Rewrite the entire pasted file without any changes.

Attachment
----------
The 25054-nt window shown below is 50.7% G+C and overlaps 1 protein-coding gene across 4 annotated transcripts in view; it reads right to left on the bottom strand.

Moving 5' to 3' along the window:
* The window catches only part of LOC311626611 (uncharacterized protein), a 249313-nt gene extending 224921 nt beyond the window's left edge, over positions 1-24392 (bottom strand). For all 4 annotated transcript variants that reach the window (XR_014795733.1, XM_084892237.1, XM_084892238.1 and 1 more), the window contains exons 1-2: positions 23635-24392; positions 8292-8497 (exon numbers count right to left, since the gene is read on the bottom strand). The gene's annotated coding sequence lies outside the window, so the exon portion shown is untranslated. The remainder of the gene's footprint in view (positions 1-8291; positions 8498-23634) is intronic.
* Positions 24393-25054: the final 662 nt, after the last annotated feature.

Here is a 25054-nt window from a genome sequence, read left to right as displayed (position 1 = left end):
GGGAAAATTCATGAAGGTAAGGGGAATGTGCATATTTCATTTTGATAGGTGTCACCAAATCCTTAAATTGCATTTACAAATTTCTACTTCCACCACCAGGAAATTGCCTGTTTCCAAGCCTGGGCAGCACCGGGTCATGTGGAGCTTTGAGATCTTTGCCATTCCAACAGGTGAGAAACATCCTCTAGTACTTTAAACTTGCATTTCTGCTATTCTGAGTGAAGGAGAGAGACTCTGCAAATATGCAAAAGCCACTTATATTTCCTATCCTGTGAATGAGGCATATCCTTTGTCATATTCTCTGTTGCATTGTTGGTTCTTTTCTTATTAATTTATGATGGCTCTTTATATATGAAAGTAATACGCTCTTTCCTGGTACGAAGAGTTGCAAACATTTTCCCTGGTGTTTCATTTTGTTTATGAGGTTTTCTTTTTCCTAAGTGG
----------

The 25054-nt window shown below is 50.7% G+C and overlaps 1 protein-coding gene across 4 annotated transcripts in view; it reads right to left on the bottom strand.

Moving 5' to 3' along the window:
* The window catches only part of LOC311626611 (uncharacterized protein), a 249313-nt gene extending 224921 nt beyond the window's left edge, over positions 1-24392 (bottom strand). For all 4 annotated transcript variants that reach the window (XR_014795733.1, XM_084892237.1, XM_084892238.1 and 1 more), the window contains exons 1-2: positions 23635-24392; positions 8292-8497 (exon numbers count right to left, since the gene is read on the bottom strand). The gene's annotated coding sequence lies outside the window, so the exon portion shown is untranslated. The remainder of the gene's footprint in view (positions 1-8291; positions 8498-23634) is intronic.
* Positions 24393-25054: the final 662 nt, after the last annotated feature.

Here is a 25054-nt window from a genome sequence, read left to right as displayed (position 1 = left end):
GGGAAAATTCATGAAGGTAAGGGGAATGTGCATATTTCATTTTGATAGGTGTCACCAAATCCTTAAATTGCATTTACAAATTTCTACTTCCACCACCAGGAAATTGCCTGTTTCCAAGCCTGGGCAGCACCGGGTCATGTGGAGCTTTGAGATCTTTGCCATTCCAACAGGTGAGAAACATCCTCTAGTACTTTAAACTTGCATTTCTGCTATTCTGAGTGAAGGAGAGAGACTCTGCAAATATGCAAAAGCCACTTATATTTCCTATCCTGTGAATGAGGCATATCCTTTGTCATATTCTCTGTTGCATTGTTGGTTCTTTTCTTATTAATTTATGATGGCTCTTTATATATGAAAGTAATACGCTCTTTCCTGGTACGAAGAGTTGCAAACATTTTCCCTGGTGTTTCATTTTGTTTATGAGGTTTTCTTTTTCCTAAGTGG